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"Mimu (Water lily)" and "Walbirr-walbirr (Butterfly)" 2012

Wall text

Wall text

Napolean Oui 

Born 1972, Gimuy/Cairns, Yirrganydji, Djabuganydji, Yidinji, Gunggandji Country. Djabugay. Lives and works in Gimuy/Cairns, Yirrganydji, Djabuganydji, Yidinji, Gunggandji Country.

Pronouns: he/him

"Mimu (Water lily)" 2012

"Walbirr-walbirr (Butterfly)" 2012


etchings and aquatint on paper, edition 2/12


Paul Machnik (printer), Studio PM 


Collection of The University of Queensland, purchased 2012. 

Napolean Oui’s etchings respond to his Djagbugay nganydjin bulmba (Rainforest Country) of Gimuy/Cairns. Mimu (Water lily) and Walbirr-walbirr (Butterfly) follow the visual elements of rainforest shields unique to the region. Oui’s works are symbolic of the responsibility and relationships that the artist holds to Country, inclusive of plants, people, animals, water and sky.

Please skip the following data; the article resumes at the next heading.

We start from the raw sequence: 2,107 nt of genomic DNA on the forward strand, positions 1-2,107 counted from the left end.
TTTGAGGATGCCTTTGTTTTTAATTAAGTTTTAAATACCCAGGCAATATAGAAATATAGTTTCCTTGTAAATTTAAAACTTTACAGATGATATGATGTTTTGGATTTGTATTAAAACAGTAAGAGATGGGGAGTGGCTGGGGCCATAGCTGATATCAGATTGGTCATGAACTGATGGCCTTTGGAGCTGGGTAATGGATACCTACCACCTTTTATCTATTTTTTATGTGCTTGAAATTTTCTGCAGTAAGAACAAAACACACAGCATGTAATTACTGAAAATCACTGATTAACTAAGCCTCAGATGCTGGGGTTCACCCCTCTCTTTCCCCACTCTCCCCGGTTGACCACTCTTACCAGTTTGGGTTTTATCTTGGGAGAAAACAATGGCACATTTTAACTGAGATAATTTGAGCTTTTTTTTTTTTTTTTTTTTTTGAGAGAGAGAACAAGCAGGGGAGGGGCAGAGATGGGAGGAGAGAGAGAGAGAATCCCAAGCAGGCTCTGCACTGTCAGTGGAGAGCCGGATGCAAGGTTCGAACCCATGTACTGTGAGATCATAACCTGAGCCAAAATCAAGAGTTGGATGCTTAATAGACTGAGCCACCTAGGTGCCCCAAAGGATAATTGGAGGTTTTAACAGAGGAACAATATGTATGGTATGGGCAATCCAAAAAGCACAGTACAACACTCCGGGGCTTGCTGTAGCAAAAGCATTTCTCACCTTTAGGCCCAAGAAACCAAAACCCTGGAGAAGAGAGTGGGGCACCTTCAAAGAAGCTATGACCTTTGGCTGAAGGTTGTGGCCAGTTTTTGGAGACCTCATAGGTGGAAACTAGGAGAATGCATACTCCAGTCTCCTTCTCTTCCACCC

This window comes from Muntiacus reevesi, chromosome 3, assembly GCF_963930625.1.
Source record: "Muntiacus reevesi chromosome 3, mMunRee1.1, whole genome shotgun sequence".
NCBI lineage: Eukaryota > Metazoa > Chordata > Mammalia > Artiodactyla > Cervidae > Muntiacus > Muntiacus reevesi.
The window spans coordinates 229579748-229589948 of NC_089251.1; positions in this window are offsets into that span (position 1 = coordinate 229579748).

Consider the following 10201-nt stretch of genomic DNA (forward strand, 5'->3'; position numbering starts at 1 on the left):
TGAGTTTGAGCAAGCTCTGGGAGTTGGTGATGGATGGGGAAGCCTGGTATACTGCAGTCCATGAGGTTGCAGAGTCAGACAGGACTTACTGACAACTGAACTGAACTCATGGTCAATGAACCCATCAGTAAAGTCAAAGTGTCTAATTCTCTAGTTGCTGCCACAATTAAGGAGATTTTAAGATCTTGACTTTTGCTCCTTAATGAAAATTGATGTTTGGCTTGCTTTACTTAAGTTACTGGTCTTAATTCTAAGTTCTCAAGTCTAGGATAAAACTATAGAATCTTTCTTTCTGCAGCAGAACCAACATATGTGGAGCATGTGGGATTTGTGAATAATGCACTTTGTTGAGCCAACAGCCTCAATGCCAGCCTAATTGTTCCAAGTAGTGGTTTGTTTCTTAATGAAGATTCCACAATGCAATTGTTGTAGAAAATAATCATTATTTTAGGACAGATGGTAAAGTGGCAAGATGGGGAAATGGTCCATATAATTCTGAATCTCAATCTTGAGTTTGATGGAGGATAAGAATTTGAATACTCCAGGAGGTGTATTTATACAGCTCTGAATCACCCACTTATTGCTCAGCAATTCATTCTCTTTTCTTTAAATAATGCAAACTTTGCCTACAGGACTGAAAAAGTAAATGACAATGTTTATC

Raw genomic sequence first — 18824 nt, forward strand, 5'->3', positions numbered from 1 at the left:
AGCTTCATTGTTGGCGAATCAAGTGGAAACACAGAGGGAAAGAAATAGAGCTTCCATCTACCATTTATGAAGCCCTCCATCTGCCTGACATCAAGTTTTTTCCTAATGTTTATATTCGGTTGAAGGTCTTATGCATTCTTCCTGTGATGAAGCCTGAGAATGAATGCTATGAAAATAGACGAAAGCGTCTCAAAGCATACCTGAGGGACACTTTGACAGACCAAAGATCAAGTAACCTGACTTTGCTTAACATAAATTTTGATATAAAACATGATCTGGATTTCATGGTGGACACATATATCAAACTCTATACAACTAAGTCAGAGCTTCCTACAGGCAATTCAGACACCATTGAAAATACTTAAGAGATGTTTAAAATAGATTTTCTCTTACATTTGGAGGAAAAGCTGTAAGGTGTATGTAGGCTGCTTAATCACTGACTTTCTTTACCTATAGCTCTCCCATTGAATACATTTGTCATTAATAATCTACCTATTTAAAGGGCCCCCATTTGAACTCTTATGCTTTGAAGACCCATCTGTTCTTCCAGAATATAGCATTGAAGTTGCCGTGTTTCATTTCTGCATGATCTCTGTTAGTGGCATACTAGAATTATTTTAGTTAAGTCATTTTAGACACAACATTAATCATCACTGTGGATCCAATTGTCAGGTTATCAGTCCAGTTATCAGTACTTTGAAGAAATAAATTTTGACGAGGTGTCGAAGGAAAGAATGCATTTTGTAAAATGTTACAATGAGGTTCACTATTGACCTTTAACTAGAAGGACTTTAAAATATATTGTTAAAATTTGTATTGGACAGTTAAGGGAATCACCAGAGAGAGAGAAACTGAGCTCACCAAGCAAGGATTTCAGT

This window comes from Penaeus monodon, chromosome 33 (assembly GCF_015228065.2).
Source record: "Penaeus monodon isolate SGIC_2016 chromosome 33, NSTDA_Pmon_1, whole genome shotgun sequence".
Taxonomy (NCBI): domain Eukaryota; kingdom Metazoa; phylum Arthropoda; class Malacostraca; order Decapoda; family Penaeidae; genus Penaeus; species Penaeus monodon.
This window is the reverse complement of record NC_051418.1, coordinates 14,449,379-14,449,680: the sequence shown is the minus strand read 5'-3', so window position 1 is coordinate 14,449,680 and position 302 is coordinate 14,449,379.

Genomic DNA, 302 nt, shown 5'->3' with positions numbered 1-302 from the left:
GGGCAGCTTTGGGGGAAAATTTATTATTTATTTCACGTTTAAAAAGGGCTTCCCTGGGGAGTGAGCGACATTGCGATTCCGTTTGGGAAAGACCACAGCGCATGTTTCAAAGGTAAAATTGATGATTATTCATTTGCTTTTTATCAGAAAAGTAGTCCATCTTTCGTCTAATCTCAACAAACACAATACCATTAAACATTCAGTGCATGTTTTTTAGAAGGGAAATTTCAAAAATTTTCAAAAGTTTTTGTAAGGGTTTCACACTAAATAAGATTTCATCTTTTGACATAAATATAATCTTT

The motif in both etchings features a boss, which refers to the central feature of rainforest shields. For Oui, the boss acts as an assurance of the authenticity of the design, and the authenticity of the artist. The walbirr-walbirr (butterfly) is an indicator of a healthy environment and ecosystem, a sign of the good health of Country. Mimu (water lily) is a significant food source for insects and support for freshwater lakes, ponds, and shallow water habitats. In depicting significant totems of his Djagbugay nganydjin bulmba, Oui draws attention to the threat to the biodiverse ecosystem that the artist and his kin have cared for since the beginning. As Oui explains, 

My grandparents would tell me, “treat it [water lily] with respect and only take what you need. If you take too much or if you mistreat the water lily, the spirits of the water lily will haunt you.”


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